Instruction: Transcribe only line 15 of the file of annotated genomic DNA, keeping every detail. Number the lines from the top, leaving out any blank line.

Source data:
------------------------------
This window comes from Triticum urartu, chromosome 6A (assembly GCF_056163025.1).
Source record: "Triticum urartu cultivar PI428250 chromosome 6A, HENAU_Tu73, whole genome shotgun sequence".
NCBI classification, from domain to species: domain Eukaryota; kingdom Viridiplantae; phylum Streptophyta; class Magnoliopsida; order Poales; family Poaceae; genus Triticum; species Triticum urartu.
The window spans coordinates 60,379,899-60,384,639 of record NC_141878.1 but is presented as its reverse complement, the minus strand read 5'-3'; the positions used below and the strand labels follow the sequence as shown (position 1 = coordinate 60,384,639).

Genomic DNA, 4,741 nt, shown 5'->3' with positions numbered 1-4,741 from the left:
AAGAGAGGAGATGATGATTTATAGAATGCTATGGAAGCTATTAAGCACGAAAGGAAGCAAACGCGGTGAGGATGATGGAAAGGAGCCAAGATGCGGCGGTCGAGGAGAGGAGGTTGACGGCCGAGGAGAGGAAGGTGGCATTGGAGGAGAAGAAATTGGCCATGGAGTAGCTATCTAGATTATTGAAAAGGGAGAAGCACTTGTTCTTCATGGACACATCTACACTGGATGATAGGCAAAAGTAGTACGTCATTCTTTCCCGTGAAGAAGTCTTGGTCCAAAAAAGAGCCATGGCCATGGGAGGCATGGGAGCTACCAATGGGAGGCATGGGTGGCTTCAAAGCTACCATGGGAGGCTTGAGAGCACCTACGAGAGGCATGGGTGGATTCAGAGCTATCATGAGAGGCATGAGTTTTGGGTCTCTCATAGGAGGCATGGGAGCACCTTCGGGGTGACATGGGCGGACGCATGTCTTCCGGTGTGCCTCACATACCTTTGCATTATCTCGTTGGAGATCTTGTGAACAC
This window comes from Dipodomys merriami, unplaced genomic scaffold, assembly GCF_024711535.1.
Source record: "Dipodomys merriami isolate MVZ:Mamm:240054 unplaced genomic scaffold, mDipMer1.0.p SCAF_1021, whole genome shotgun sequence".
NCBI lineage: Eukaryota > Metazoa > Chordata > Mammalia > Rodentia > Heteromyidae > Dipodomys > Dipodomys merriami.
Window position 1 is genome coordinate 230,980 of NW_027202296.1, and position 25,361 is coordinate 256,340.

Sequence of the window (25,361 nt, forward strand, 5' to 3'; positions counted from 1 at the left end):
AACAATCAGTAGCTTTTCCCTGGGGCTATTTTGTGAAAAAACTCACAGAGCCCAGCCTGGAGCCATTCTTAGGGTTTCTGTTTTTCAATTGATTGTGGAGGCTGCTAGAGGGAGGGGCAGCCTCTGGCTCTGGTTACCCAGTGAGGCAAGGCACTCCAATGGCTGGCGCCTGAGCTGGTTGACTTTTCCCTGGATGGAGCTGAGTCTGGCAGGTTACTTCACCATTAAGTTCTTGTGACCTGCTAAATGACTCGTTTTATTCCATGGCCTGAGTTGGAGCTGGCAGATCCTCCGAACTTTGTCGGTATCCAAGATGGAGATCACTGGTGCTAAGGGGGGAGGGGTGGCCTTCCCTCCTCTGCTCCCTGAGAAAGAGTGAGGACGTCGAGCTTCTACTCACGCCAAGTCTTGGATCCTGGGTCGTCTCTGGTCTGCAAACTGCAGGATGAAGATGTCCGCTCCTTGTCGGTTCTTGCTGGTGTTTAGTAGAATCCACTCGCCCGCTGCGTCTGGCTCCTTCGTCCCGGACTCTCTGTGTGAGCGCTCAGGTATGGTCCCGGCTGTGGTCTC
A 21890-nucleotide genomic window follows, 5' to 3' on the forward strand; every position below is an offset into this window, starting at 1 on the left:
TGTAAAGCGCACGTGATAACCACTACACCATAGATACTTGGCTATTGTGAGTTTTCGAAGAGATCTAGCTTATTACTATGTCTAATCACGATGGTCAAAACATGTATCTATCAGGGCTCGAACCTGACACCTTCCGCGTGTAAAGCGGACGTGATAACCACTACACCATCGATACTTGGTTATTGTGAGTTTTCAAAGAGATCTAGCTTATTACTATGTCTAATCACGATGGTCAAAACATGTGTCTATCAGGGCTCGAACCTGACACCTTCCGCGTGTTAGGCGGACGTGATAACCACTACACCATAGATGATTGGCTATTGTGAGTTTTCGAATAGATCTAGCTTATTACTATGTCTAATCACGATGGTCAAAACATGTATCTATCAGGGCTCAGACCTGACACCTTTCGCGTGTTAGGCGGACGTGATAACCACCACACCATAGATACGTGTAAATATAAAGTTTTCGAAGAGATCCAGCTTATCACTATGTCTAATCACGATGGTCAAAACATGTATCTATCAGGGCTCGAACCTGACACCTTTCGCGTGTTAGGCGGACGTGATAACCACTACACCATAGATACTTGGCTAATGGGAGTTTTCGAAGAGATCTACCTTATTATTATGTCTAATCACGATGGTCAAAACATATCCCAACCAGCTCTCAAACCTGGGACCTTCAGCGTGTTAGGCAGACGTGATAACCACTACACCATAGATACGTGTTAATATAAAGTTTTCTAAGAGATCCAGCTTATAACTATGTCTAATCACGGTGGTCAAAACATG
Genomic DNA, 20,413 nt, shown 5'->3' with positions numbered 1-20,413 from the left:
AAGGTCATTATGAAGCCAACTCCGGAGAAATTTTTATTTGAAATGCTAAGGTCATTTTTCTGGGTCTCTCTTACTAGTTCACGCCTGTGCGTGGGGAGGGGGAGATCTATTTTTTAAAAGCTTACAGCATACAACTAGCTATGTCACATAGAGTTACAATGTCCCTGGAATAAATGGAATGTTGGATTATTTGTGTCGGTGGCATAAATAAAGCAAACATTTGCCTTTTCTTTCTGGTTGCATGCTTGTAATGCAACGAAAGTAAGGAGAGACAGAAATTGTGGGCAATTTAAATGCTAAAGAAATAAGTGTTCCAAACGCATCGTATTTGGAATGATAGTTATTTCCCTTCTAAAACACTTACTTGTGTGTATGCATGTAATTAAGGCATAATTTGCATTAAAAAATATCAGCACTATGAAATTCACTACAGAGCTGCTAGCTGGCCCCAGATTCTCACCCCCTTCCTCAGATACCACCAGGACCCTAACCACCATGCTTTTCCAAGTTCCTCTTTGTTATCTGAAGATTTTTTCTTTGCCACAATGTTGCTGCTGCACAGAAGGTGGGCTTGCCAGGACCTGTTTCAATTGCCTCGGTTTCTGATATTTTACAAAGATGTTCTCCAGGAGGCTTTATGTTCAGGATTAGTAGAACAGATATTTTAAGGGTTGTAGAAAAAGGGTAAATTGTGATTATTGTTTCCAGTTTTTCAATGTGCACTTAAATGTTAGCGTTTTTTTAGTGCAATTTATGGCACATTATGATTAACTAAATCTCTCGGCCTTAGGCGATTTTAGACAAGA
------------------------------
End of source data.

Genomic DNA, 20,413 nt, shown 5'->3' with positions numbered 1-20,413 from the left: